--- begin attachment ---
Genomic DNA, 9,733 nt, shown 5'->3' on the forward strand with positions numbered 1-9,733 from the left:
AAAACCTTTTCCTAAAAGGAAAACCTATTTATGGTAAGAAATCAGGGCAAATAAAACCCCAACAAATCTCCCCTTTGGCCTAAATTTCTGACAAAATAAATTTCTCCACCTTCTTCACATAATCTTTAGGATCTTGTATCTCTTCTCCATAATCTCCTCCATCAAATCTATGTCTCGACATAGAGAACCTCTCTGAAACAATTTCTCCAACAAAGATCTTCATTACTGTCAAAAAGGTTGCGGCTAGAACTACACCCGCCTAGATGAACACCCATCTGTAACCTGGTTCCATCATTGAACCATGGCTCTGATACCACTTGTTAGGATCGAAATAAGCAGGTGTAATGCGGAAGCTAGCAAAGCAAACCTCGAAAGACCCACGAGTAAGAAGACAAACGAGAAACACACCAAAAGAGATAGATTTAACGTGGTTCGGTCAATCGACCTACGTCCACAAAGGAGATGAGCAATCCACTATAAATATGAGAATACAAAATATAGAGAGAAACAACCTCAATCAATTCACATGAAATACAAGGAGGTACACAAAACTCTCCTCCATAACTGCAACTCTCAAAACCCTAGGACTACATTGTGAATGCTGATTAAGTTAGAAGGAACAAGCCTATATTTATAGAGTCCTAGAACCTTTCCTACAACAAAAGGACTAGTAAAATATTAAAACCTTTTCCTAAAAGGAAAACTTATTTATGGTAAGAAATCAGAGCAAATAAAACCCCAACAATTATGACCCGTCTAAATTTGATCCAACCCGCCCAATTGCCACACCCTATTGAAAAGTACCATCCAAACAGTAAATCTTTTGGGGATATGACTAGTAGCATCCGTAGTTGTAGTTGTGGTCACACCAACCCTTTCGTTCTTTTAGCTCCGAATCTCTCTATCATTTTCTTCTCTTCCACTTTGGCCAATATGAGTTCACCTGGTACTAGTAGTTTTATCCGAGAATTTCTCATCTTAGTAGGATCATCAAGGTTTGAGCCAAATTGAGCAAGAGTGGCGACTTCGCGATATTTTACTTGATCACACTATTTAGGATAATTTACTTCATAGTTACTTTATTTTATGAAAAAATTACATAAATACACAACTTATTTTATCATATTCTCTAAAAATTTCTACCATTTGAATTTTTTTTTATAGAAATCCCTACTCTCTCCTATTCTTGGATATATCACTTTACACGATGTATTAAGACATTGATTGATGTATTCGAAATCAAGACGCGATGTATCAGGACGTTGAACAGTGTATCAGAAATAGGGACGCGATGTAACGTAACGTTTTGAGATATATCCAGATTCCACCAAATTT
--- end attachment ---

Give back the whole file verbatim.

Genomic DNA, 9,733 nt, shown 5'->3' on the forward strand with positions numbered 1-9,733 from the left:
AAAACCTTTTCCTAAAAGGAAAACCTATTTATGGTAAGAAATCAGGGCAAATAAAACCCCAACAAATCTCCCCTTTGGCCTAAATTTCTGACAAAATAAATTTCTCCACCTTCTTCACATAATCTTTAGGATCTTGTATCTCTTCTCCATAATCTCCTCCATCAAATCTATGTCTCGACATAGAGAACCTCTCTGAAACAATTTCTCCAACAAAGATCTTCATTACTGTCAAAAAGGTTGCGGCTAGAACTACACCCGCCTAGATGAACACCCATCTGTAACCTGGTTCCATCATTGAACCATGGCTCTGATACCACTTGTTAGGATCGAAATAAGCAGGTGTAATGCGGAAGCTAGCAAAGCAAACCTCGAAAGACCCACGAGTAAGAAGACAAACGAGAAACACACCAAAAGAGATAGATTTAACGTGGTTCGGTCAATCGACCTACGTCCACAAAGGAGATGAGCAATCCACTATAAATATGAGAATACAAAATATAGAGAGAAACAACCTCAATCAATTCACATGAAATACAAGGAGGTACACAAAACTCTCCTCCATAACTGCAACTCTCAAAACCCTAGGACTACATTGTGAATGCTGATTAAGTTAGAAGGAACAAGCCTATATTTATAGAGTCCTAGAACCTTTCCTACAACAAAAGGACTAGTAAAATATTAAAACCTTTTCCTAAAAGGAAAACTTATTTATGGTAAGAAATCAGAGCAAATAAAACCCCAACAATTATGACCCGTCTAAATTTGATCCAACCCGCCCAATTGCCACACCCTATTGAAAAGTACCATCCAAACAGTAAATCTTTTGGGGATATGACTAGTAGCATCCGTAGTTGTAGTTGTGGTCACACCAACCCTTTCGTTCTTTTAGCTCCGAATCTCTCTATCATTTTCTTCTCTTCCACTTTGGCCAATATGAGTTCACCTGGTACTAGTAGTTTTATCCGAGAATTTCTCATCTTAGTAGGATCATCAAGGTTTGAGCCAAATTGAGCAAGAGTGGCGACTTCGCGATATTTTACTTGATCACACTATTTAGGATAATTTACTTCATAGTTACTTTATTTTATGAAAAAATTACATAAATACACAACTTATTTTATCATATTCTCTAAAAATTTCTACCATTTGAATTTTTTTTTATAGAAATCCCTACTCTCTCCTATTCTTGGATATATCACTTTACACGATGTATTAAGACATTGATTGATGTATTCGAAATCAAGACGCGATGTATCAGGACGTTGAACAGTGTATCAGAAATAGGGACGCGATGTAACGTAACGTTTTGAGATATATCCAGATTCCACCAAATTT